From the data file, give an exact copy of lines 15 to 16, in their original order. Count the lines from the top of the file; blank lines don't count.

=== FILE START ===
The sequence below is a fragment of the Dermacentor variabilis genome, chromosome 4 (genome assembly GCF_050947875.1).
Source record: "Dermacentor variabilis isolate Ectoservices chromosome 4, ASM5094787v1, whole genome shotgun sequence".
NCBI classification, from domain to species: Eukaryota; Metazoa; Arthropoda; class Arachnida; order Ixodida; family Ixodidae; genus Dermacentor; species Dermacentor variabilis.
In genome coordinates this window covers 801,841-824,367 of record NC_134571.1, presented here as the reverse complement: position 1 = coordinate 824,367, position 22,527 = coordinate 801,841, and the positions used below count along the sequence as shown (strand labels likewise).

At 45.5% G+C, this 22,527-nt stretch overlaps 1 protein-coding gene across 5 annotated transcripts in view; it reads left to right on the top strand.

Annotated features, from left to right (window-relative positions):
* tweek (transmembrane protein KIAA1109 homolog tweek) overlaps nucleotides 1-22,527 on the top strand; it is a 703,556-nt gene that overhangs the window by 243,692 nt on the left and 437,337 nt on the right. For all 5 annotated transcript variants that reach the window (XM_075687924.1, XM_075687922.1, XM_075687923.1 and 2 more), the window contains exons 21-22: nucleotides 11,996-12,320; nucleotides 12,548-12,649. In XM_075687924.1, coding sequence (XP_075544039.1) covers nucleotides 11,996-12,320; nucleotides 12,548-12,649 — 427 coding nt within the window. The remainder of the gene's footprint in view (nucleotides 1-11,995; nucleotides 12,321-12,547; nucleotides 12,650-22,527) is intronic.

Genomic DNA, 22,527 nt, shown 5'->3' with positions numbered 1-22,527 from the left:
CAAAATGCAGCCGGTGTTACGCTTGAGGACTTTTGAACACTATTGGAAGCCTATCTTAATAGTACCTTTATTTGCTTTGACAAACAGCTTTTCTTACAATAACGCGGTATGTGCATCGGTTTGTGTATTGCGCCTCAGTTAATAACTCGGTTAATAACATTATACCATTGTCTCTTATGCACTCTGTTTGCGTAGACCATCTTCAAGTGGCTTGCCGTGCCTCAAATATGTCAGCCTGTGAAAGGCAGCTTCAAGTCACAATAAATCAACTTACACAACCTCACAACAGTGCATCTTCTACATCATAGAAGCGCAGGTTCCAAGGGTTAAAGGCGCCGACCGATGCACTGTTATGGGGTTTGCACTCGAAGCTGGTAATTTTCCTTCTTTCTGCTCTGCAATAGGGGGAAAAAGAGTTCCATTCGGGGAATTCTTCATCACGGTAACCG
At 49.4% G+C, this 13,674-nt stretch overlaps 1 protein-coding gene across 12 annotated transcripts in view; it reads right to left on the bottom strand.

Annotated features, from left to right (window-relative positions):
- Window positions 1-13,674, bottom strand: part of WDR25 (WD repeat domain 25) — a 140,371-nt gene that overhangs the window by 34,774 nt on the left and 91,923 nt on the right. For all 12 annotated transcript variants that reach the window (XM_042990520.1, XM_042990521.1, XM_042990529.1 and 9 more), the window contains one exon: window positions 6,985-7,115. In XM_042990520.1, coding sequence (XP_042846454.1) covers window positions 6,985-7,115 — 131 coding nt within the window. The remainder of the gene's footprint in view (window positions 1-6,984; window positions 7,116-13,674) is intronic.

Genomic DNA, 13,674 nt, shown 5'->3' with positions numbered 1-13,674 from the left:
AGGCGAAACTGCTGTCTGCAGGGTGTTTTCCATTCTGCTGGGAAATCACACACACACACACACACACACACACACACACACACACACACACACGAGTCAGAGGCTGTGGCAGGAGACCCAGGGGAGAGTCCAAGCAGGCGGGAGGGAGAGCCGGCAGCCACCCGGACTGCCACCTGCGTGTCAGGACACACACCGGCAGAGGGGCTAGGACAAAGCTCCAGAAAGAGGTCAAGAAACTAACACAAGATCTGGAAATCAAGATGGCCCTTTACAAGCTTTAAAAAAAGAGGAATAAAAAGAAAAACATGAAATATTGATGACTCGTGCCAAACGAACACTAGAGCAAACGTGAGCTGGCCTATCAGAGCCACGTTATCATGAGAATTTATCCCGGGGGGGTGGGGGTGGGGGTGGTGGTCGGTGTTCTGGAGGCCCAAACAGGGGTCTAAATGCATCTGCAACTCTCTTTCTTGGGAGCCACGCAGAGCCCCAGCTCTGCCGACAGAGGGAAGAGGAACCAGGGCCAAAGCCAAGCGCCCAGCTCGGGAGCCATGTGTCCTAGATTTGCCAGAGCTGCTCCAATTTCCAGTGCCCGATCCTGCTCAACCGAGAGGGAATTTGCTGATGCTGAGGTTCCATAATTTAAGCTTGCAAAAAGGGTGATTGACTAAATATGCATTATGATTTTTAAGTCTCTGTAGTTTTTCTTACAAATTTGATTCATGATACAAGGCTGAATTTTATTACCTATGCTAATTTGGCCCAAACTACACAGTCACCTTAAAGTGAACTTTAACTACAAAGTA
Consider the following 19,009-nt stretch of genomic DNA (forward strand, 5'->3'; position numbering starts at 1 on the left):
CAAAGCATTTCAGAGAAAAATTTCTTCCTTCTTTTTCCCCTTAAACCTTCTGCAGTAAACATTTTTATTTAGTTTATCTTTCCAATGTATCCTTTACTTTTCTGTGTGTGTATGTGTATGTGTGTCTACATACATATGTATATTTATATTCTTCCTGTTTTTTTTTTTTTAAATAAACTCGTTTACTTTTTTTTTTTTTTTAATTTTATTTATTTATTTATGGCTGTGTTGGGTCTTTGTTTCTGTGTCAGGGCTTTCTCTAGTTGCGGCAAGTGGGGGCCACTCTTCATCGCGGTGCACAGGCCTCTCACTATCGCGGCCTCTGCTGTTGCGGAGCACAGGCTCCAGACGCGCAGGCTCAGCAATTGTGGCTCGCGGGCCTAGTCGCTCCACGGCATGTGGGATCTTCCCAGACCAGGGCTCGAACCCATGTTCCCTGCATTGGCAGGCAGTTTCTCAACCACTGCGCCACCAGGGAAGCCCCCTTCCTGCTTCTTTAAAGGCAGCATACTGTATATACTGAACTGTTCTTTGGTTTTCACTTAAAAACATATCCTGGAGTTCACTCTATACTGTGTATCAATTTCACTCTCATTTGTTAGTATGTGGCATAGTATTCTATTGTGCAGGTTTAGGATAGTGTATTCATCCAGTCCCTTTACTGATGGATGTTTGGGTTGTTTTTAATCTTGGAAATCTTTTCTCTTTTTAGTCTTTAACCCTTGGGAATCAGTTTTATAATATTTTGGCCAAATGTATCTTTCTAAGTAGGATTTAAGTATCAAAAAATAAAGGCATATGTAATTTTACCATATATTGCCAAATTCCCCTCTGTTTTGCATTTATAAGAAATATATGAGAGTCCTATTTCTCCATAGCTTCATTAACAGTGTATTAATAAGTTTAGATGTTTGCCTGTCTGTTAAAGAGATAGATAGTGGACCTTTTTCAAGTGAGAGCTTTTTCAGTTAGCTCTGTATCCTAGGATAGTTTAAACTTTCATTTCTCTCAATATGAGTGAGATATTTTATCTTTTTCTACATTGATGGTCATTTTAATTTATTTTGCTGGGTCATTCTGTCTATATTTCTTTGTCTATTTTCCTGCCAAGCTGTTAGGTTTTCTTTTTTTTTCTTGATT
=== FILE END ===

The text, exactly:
Consider the following 19,009-nt stretch of genomic DNA (forward strand, 5'->3'; position numbering starts at 1 on the left):
CAAAGCATTTCAGAGAAAAATTTCTTCCTTCTTTTTCCCCTTAAACCTTCTGCAGTAAACATTTTTATTTAGTTTATCTTTCCAATGTATCCTTTACTTTTCTGTGTGTGTATGTGTATGTGTGTCTACATACATATGTATATTTATATTCTTCCTGTTTTTTTTTTTTTAAATAAACTCGTTTACTTTTTTTTTTTTTTTAATTTTATTTATTTATTTATGGCTGTGTTGGGTCTTTGTTTCTGTGTCAGGGCTTTCTCTAGTTGCGGCAAGTGGGGGCCACTCTTCATCGCGGTGCACAGGCCTCTCACTATCGCGGCCTCTGCTGTTGCGGAGCACAGGCTCCAGACGCGCAGGCTCAGCAATTGTGGCTCGCGGGCCTAGTCGCTCCACGGCATGTGGGATCTTCCCAGACCAGGGCTCGAACCCATGTTCCCTGCATTGGCAGGCAGTTTCTCAACCACTGCGCCACCAGGGAAGCCCCCTTCCTGCTTCTTTAAAGGCAGCATACTGTATATACTGAACTGTTCTTTGGTTTTCACTTAAAAACATATCCTGGAGTTCACTCTATACTGTGTATCAATTTCACTCTCATTTGTTAGTATGTGGCATAGTATTCTATTGTGCAGGTTTAGGATAGTGTATTCATCCAGTCCCTTTACTGATGGATGTTTGGGTTGTTTTTAATCTTGGAAATCTTTTCTCTTTTTAGTCTTTAACCCTTGGGAATCAGTTTTATAATATTTTGGCCAAATGTATCTTTCTAAGTAGGATTTAAGTATCAAAAAATAAAGGCATATGTAATTTTACCATATATTGCCAAATTCCCCTCTGTTTTGCATTTATAAGAAATATATGAGAGTCCTATTTCTCCATAGCTTCATTAACAGTGTATTAATAAGTTTAGATGTTTGCCTGTCTGTTAAAGAGATAGATAGTGGACCTTTTTCAAGTGAGAGCTTTTTCAGTTAGCTCTGTATCCTAGGATAGTTTAAACTTTCATTTCTCTCAATATGAGTGAGATATTTTATCTTTTTCTACATTGATGGTCATTTTAATTTATTTTGCTGGGTCATTCTGTCTATATTTCTTTGTCTATTTTCCTGCCAAGCTGTTAGGTTTTCTTTTTTTTTCTTGATT